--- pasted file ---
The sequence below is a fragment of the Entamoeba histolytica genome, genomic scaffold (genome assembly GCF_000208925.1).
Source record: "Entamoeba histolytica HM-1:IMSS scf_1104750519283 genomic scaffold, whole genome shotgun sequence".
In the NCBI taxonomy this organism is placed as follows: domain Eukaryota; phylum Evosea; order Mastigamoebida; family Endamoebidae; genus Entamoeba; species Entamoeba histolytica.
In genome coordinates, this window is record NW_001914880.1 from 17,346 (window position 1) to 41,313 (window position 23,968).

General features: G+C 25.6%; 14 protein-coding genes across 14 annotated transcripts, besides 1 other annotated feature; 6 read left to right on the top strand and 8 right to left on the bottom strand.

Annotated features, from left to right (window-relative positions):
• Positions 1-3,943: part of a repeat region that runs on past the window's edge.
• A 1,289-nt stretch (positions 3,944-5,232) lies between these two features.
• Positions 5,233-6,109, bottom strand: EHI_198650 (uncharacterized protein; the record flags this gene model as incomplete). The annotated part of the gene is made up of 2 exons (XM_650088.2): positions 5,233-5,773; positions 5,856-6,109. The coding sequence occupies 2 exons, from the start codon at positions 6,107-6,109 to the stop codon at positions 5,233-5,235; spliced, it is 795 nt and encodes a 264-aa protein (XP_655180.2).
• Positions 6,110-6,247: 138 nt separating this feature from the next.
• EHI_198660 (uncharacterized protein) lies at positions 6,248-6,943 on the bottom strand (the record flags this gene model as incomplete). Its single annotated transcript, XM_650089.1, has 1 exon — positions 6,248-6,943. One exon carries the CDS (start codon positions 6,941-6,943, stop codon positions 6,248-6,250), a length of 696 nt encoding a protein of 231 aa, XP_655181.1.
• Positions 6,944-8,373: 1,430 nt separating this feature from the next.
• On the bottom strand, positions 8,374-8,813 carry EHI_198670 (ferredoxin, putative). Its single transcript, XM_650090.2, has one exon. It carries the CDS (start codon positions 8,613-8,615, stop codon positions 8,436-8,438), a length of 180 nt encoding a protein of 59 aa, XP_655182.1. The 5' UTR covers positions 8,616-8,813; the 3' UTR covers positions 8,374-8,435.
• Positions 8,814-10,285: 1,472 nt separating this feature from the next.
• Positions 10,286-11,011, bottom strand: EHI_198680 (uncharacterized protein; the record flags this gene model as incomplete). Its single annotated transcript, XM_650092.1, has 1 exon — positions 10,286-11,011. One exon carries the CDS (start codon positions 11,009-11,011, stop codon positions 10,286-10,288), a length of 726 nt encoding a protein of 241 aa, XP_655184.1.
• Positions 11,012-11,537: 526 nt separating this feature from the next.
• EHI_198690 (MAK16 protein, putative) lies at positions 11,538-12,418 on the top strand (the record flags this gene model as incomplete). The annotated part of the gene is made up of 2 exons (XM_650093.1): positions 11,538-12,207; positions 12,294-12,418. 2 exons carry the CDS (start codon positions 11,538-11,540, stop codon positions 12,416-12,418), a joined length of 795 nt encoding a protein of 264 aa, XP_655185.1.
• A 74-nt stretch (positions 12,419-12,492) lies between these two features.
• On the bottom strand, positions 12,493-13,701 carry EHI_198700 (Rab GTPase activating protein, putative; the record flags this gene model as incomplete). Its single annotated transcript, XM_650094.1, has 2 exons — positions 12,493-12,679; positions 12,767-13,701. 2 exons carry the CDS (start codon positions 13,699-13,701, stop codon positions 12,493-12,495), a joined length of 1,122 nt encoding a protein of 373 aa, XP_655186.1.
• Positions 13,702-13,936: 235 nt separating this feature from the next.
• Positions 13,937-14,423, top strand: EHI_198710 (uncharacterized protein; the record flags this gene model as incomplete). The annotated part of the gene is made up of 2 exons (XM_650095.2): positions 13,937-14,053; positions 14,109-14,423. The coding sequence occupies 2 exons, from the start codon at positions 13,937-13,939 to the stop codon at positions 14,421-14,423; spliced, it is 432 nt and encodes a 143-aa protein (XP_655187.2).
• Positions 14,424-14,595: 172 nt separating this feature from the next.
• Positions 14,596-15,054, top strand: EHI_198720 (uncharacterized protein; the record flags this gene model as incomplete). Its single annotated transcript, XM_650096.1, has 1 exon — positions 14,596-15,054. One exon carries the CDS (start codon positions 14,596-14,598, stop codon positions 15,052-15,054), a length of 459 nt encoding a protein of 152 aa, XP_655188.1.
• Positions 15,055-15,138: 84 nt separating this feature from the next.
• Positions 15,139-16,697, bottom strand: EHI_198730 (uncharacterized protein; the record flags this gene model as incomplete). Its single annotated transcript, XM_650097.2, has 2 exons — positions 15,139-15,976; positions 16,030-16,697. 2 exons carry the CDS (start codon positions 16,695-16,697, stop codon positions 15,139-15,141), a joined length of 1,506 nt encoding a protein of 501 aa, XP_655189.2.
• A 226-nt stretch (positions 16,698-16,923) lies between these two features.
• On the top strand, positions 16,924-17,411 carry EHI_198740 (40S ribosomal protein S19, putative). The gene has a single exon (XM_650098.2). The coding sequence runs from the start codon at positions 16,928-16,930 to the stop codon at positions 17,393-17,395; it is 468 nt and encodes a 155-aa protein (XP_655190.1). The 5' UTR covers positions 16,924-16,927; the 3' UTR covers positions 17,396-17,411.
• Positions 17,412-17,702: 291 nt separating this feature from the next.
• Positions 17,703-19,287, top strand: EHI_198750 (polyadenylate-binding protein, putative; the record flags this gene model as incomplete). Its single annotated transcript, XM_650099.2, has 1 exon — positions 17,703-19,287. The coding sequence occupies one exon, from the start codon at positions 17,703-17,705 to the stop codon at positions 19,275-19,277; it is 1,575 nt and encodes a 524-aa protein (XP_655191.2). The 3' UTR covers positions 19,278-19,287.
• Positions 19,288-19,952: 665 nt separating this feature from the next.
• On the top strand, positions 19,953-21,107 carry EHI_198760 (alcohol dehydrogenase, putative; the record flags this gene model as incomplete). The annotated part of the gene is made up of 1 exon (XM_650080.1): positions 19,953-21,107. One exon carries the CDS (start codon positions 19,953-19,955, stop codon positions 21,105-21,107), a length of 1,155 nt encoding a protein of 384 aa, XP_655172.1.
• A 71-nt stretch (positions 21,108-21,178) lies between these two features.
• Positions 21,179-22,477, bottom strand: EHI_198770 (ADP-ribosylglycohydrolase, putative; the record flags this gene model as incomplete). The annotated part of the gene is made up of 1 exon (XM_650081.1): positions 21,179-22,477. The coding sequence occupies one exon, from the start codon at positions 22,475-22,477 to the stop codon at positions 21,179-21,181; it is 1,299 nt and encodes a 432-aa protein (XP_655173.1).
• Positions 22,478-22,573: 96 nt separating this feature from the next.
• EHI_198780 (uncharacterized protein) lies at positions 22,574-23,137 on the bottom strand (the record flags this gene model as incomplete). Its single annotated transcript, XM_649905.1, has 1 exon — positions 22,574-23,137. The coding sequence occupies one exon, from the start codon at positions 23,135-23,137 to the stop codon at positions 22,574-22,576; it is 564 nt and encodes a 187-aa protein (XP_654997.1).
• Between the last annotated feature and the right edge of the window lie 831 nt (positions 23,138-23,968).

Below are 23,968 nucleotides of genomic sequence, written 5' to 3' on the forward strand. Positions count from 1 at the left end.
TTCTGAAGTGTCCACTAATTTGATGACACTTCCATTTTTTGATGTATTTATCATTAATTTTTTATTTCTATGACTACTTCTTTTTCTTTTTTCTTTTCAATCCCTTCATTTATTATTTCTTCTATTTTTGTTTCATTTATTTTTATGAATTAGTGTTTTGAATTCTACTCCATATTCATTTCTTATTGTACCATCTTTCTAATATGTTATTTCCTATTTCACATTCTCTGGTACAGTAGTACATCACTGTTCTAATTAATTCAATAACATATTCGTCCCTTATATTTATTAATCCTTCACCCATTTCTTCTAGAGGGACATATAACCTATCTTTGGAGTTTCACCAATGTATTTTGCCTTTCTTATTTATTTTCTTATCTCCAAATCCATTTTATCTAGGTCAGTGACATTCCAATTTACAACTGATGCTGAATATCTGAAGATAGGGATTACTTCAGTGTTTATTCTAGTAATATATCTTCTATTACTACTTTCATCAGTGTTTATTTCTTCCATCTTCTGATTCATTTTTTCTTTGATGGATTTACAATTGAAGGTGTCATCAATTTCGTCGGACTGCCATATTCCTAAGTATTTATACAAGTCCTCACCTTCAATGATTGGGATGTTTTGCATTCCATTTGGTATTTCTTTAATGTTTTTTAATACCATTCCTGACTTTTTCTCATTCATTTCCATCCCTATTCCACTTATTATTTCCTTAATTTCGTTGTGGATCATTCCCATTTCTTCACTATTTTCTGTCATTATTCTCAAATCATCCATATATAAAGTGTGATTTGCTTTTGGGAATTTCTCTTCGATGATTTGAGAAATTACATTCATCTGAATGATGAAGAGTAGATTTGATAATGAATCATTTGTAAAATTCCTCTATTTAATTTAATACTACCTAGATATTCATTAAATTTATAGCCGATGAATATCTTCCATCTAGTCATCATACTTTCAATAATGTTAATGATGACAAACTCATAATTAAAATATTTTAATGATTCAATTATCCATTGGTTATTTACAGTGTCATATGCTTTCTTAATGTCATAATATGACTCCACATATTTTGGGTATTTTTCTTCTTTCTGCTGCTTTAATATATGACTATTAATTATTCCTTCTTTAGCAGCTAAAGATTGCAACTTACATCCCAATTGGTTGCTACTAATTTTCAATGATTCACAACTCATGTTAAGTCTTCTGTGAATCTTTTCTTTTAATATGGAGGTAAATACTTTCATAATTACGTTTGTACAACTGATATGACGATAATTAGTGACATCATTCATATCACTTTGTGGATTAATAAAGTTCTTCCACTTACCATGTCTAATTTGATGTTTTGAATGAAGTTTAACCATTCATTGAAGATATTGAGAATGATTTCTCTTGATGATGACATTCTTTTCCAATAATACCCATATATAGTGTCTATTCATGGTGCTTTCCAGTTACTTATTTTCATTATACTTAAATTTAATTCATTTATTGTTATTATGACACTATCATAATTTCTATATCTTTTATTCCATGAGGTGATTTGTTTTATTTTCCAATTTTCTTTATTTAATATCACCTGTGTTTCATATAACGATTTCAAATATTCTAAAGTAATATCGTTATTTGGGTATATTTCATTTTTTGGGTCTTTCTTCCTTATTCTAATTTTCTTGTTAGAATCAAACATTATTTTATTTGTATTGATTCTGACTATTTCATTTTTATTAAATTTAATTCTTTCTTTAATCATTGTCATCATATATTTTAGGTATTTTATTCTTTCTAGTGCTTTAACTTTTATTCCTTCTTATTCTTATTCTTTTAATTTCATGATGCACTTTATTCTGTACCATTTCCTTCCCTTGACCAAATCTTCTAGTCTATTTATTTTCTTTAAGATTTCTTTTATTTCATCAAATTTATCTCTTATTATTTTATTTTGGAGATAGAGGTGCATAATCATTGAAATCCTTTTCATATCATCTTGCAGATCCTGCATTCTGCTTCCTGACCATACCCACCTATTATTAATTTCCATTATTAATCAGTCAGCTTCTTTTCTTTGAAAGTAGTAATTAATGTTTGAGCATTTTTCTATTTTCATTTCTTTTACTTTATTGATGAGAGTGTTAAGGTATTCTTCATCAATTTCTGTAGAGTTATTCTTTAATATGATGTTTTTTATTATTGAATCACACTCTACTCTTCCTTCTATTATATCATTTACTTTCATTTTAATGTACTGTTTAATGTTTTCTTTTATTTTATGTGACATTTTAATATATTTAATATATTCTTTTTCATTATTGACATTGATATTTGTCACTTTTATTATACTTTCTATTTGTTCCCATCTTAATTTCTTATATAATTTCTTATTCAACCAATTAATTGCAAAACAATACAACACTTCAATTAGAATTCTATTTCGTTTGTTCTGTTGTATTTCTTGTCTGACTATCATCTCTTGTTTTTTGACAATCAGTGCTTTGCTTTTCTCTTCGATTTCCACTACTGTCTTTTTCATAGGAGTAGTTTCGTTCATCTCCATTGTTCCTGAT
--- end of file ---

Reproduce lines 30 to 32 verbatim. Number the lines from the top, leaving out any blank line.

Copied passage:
• Positions 19,288-19,952: 665 nt separating this feature from the next.
• On the top strand, positions 19,953-21,107 carry EHI_198760 (alcohol dehydrogenase, putative; the record flags this gene model as incomplete). The annotated part of the gene is made up of 1 exon (XM_650080.1): positions 19,953-21,107. One exon carries the CDS (start codon positions 19,953-19,955, stop codon positions 21,105-21,107), a length of 1,155 nt encoding a protein of 384 aa, XP_655172.1.
• A 71-nt stretch (positions 21,108-21,178) lies between these two features.